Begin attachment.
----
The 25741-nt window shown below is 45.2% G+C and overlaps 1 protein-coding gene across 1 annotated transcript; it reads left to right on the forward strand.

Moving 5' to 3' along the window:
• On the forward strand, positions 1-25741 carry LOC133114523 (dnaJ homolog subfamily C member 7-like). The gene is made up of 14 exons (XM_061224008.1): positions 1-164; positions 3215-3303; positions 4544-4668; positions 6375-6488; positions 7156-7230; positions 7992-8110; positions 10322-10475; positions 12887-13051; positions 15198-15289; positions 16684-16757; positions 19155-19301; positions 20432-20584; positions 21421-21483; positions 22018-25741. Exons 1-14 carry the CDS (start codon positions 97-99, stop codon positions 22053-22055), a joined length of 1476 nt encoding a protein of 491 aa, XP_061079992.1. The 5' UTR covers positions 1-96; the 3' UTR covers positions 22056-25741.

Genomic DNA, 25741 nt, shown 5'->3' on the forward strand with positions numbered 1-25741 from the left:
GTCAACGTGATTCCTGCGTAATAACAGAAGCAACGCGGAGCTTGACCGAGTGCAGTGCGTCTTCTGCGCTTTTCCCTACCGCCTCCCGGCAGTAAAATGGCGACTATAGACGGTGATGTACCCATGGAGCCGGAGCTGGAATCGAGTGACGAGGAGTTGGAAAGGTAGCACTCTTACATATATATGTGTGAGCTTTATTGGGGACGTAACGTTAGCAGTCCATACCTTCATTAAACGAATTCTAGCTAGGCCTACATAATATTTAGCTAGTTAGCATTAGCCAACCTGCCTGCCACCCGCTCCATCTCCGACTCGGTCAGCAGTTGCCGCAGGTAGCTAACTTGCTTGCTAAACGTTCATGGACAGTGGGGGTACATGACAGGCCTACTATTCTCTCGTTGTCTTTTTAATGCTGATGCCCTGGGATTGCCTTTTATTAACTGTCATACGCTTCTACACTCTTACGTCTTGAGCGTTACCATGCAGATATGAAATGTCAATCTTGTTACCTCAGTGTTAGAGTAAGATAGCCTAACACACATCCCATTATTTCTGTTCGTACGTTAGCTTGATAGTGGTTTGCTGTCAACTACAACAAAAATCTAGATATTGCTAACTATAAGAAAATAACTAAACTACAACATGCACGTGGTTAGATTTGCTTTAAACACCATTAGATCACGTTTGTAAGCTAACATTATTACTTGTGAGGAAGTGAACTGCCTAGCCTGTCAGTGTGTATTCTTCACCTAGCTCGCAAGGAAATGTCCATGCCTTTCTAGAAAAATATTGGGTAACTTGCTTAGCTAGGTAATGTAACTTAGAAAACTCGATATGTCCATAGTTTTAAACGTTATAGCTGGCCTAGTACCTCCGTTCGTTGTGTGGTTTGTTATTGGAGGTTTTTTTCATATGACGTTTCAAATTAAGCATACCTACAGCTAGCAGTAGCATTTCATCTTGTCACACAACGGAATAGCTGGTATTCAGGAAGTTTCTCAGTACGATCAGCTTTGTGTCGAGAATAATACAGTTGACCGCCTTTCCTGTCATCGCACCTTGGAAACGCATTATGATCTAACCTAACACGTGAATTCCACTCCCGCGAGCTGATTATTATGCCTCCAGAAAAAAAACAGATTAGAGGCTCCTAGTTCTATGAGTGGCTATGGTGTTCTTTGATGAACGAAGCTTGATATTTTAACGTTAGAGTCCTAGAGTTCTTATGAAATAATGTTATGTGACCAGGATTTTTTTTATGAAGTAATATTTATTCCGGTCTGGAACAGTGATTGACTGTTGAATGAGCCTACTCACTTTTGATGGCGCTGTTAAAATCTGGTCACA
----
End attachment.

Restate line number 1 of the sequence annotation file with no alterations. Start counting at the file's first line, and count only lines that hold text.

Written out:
The 25741-nt window shown below is 45.2% G+C and overlaps 1 protein-coding gene across 1 annotated transcript; it reads left to right on the forward strand.